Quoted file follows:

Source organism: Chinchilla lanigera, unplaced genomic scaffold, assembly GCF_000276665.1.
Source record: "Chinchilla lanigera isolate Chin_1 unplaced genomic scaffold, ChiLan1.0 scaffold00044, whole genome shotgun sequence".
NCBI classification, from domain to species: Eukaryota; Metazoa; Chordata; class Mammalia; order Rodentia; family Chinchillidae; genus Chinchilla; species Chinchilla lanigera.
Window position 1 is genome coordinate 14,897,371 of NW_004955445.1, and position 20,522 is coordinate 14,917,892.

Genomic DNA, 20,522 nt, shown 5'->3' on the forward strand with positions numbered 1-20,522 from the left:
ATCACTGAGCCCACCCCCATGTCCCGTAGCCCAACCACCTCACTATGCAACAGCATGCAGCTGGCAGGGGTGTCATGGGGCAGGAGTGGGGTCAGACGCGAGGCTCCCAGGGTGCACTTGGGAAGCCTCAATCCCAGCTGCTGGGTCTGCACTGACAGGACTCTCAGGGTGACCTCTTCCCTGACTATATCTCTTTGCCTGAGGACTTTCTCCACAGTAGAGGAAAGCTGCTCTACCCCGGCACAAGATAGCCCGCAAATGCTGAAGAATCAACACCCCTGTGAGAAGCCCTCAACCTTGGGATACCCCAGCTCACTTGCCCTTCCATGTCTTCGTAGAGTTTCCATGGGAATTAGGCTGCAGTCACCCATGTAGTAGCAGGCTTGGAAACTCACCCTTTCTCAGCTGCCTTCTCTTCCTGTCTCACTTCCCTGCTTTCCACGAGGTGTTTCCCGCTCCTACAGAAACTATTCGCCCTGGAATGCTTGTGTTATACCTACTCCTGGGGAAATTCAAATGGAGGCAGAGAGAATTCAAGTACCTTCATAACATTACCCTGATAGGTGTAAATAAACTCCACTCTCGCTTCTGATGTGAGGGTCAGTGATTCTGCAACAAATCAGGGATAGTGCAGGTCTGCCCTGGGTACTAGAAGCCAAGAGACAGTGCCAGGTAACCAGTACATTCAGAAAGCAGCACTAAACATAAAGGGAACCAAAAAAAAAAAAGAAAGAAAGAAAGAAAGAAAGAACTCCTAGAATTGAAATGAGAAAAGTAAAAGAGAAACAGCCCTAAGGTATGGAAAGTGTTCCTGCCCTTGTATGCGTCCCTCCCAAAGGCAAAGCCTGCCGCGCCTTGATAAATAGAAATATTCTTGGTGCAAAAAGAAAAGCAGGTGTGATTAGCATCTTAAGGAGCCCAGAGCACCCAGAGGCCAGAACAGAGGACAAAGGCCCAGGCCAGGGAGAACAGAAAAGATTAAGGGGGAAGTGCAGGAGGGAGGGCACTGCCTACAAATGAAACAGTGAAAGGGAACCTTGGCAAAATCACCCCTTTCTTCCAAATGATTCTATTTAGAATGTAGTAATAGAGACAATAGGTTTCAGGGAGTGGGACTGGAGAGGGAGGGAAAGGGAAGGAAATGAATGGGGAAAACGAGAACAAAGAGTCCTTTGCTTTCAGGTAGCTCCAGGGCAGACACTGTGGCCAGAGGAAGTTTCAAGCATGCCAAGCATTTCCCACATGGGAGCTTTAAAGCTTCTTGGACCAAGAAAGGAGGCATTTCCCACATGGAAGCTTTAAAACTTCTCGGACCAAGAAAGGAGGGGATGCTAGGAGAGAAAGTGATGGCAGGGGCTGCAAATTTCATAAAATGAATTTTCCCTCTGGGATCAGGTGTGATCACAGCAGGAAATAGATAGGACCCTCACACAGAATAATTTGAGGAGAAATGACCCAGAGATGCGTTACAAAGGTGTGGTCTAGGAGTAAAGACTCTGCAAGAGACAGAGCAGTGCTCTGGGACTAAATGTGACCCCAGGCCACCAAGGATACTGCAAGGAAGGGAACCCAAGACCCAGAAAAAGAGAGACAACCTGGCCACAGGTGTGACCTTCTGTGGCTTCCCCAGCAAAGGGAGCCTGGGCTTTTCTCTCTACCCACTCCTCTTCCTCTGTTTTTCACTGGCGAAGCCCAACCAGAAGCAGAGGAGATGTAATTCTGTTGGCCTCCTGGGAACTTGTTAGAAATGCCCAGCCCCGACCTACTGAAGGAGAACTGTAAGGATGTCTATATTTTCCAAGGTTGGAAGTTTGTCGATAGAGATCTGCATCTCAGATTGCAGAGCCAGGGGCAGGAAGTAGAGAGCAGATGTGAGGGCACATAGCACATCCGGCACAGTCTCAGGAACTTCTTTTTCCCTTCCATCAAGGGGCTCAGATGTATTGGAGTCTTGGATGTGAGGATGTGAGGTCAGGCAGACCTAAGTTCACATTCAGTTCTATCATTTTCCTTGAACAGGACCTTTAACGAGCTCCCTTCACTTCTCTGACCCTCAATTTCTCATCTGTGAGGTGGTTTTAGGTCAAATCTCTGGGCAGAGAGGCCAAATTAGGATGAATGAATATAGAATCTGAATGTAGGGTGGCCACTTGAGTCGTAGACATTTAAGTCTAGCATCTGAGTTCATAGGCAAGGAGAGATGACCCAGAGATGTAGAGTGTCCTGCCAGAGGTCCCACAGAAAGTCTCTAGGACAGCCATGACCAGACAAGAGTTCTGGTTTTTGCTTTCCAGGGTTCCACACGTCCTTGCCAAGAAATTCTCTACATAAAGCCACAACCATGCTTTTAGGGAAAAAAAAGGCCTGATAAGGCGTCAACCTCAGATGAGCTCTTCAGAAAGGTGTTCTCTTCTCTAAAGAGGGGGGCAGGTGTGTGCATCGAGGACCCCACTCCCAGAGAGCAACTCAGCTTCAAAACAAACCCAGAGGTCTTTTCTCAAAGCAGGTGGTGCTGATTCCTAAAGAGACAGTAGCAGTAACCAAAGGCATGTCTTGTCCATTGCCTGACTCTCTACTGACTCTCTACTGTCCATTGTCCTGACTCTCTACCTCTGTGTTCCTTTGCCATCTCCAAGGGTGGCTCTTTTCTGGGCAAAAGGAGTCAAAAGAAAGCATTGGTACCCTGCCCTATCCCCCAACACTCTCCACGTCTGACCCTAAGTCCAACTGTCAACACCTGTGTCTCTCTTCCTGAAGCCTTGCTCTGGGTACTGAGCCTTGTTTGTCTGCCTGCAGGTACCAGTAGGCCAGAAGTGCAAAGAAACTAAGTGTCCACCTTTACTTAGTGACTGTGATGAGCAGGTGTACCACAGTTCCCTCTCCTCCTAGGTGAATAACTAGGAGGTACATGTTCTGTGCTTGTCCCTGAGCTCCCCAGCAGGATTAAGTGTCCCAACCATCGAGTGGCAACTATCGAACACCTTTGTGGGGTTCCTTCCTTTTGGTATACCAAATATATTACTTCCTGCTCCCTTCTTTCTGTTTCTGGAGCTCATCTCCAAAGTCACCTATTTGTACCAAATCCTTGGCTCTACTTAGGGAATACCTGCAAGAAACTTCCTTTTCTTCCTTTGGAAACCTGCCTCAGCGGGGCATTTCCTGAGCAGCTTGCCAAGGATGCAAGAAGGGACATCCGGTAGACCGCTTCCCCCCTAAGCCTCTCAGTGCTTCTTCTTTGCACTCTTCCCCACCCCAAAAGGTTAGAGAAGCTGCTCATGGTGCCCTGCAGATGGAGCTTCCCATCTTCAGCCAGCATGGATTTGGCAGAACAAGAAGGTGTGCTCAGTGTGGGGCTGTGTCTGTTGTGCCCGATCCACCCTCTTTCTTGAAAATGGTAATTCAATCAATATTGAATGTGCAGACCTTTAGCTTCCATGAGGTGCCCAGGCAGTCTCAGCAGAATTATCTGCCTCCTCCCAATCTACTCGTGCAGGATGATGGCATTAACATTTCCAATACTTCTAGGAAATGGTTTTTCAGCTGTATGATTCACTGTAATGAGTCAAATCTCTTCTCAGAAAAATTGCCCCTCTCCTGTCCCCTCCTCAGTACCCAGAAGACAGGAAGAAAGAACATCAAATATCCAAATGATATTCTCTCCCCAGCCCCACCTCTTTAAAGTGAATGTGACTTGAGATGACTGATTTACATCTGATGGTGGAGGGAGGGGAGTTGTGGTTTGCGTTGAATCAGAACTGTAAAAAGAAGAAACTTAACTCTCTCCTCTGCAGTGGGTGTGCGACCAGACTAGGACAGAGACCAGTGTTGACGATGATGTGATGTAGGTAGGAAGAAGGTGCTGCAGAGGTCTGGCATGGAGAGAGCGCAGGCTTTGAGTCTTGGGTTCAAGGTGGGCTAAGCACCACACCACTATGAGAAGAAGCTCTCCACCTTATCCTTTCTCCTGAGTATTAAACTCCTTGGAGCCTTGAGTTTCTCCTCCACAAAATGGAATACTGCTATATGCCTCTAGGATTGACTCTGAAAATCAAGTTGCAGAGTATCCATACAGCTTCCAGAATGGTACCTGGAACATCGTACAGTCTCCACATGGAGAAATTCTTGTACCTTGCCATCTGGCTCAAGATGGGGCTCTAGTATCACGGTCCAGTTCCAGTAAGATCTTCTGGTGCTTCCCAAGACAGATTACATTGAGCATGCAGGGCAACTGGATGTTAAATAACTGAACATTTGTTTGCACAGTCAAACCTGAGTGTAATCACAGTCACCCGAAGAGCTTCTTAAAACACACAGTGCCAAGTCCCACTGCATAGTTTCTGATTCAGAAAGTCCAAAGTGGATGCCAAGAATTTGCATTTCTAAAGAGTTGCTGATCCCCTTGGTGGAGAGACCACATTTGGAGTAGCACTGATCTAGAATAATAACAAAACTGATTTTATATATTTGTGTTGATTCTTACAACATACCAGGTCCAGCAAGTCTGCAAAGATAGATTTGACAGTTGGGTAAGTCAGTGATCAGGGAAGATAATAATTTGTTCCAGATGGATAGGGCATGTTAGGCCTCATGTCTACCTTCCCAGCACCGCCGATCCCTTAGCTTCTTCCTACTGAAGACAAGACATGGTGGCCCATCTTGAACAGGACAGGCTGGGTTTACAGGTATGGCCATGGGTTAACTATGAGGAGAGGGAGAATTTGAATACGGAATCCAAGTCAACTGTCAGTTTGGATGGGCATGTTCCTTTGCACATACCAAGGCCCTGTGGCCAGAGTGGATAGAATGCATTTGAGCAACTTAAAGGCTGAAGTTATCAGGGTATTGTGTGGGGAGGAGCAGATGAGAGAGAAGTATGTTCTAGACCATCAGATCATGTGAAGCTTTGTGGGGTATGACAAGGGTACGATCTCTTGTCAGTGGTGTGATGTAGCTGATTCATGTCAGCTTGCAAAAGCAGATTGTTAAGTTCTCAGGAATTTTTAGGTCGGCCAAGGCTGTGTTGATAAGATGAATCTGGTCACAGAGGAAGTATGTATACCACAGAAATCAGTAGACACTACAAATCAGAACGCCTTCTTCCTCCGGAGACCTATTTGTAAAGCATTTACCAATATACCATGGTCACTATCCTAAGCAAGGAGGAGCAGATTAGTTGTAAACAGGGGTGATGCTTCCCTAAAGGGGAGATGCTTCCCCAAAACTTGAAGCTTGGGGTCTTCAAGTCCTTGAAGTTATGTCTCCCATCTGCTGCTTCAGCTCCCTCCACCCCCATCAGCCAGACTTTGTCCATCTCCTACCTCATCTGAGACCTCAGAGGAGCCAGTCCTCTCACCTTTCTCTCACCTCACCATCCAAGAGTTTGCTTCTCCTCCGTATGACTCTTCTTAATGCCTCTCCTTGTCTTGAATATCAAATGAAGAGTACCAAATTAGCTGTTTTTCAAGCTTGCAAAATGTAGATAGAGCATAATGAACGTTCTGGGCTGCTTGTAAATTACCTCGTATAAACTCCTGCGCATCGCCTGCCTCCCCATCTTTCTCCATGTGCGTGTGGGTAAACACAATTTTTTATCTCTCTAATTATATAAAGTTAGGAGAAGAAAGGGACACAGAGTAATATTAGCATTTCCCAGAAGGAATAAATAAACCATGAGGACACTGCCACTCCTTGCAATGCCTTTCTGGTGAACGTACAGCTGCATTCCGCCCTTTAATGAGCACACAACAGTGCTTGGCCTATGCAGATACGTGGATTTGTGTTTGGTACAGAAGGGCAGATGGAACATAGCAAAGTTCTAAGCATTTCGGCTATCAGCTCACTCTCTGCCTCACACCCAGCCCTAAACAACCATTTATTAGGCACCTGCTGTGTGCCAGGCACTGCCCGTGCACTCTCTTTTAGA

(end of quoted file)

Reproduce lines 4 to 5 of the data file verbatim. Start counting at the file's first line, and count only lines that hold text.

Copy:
Window position 1 is genome coordinate 14,897,371 of NW_004955445.1, and position 20,522 is coordinate 14,917,892.

Genomic DNA, 20,522 nt, shown 5'->3' on the forward strand with positions numbered 1-20,522 from the left: